Four years ago today, on December 22, 2013, I left my day job as a psychologist to write full-time.
Today, I thought I’d look back and see what lessons I have learned since then and what things I wished I had known when I started. So here’s what I learned in the past four years:
1. It’s possible to make a living writing lesbian fiction
Lately, I’ve seen a lot of discussions about how hard—or even impossible—it is to make a living if you’re writing lesbian fiction. Going full-time as a writer was a big, scary step to take, and I wasn’t 100% sure I wouldn’t one day be forced to return to my day job.
Well, the good news is that it is possible to make living writing lesbian fiction. But I’m not going to lie—it’s not easy. It’s actually getting harder every year even though I thought it would get easier.
The publishing landscape is constantly changing. With “flat-rate” reading programs such as Kindle Unlimited, falling e-book prices, and more books being published every year, it’s becoming harder for each individual book to get the attention it needs to sell enough copies.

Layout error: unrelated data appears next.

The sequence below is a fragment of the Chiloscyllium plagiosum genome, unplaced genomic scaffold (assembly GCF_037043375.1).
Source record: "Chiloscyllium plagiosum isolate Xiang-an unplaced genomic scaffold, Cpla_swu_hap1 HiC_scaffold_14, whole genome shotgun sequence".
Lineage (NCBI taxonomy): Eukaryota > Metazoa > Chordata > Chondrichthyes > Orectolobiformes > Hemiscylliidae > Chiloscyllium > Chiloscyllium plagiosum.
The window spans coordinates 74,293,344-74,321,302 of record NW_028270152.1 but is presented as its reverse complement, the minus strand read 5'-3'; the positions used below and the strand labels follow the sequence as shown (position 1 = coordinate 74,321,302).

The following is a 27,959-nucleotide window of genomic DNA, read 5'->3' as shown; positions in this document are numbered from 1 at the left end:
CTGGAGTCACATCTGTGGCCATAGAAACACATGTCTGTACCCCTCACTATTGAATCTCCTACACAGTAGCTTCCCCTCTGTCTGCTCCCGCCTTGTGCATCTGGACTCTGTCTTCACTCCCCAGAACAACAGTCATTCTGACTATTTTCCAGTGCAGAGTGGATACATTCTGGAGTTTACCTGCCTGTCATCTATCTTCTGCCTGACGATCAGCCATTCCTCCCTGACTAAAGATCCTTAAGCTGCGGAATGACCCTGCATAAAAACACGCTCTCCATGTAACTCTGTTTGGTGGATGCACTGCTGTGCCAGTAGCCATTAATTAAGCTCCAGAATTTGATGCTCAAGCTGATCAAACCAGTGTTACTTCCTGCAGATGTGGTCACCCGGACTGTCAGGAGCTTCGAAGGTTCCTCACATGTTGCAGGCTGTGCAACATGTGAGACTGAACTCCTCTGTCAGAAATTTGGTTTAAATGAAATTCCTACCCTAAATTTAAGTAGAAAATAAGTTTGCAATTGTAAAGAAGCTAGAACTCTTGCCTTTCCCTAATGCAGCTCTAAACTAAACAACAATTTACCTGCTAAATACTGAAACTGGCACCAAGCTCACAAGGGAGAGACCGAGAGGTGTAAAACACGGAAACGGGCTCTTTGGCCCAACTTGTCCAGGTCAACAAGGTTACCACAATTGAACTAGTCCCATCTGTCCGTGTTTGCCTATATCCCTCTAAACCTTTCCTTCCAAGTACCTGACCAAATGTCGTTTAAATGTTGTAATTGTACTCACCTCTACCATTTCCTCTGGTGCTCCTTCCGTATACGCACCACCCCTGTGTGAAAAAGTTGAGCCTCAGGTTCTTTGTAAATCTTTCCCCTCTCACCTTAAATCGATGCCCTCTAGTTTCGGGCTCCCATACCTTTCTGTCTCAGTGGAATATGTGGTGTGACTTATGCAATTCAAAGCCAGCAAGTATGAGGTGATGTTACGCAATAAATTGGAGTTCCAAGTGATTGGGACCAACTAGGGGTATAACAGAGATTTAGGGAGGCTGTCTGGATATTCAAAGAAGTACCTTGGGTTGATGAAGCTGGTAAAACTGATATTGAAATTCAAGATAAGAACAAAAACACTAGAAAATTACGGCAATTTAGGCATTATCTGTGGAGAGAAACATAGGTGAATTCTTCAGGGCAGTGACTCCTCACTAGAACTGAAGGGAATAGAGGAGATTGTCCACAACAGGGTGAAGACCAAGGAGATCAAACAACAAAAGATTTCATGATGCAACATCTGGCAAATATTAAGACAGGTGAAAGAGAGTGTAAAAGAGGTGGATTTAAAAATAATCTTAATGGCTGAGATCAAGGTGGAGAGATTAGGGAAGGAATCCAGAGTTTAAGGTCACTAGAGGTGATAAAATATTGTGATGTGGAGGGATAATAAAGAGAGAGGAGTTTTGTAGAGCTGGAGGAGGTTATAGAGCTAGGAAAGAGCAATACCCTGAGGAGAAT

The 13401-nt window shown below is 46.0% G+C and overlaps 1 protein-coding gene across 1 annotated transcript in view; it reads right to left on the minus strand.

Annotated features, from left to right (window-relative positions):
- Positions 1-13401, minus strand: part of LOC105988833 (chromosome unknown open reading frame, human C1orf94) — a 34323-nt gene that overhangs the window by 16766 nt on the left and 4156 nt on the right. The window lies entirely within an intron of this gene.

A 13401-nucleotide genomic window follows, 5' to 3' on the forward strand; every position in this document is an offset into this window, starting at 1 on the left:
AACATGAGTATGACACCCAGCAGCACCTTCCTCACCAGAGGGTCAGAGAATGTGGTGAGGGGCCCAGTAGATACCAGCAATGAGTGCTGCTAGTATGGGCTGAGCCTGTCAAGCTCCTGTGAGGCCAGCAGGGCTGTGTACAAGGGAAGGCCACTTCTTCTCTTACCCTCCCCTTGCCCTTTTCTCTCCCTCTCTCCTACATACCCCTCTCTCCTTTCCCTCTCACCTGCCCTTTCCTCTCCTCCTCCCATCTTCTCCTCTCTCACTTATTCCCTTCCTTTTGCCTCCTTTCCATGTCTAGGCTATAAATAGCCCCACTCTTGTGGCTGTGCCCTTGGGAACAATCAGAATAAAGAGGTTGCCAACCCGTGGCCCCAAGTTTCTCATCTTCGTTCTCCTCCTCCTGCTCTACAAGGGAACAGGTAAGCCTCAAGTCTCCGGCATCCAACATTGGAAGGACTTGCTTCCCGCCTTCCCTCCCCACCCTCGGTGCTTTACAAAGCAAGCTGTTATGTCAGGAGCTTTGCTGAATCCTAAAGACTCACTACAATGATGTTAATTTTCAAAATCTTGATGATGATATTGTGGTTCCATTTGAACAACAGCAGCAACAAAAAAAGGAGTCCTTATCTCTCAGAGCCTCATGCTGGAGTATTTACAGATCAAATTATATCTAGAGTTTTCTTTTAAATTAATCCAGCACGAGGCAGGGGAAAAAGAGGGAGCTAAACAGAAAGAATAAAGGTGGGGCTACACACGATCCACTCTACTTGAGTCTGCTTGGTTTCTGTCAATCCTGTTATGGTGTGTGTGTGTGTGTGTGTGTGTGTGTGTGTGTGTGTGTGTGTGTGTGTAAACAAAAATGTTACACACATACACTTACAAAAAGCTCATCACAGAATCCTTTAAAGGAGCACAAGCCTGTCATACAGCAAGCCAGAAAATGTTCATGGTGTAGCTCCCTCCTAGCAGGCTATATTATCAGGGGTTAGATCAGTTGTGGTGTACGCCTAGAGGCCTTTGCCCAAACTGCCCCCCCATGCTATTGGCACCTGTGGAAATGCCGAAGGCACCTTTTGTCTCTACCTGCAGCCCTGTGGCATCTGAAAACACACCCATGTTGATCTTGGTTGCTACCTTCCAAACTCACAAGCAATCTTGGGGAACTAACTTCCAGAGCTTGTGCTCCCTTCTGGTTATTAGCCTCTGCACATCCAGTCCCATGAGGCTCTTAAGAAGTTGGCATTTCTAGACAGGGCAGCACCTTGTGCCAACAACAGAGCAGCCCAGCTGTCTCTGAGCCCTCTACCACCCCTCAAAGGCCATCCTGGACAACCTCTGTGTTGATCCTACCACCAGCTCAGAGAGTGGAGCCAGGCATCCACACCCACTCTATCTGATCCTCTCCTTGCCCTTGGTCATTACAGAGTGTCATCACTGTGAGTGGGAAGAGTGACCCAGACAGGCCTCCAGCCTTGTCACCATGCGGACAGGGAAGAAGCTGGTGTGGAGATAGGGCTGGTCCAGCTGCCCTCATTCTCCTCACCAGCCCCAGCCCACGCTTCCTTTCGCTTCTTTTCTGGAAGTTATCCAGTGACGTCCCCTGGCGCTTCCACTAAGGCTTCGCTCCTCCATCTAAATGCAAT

2. Patience is key
If you want to make a living with your writing, patience is key. For most writers, it won’t happen overnight. Writing is definitely a marathon, not a sprint. While some of my books sell better than others, it’s the size of my backlist that enables me to make a living as a writer. I currently have sixteen novels in English, eleven novels in German, and four nonfiction books available for sale.
3. It’s not enough to just write
When I was still working as a psychologist, I envisioned life as a full-time writer as eight hours of uninterrupted writing every day. But that’s not reality. Being a full-time writer doesn’t mean you write full-time. Even if you’re with a publisher, you’ll have to wear a lot of different hats. While setting aside time to write is vital, you also have to promote your books, network, and take care of the business side of writing.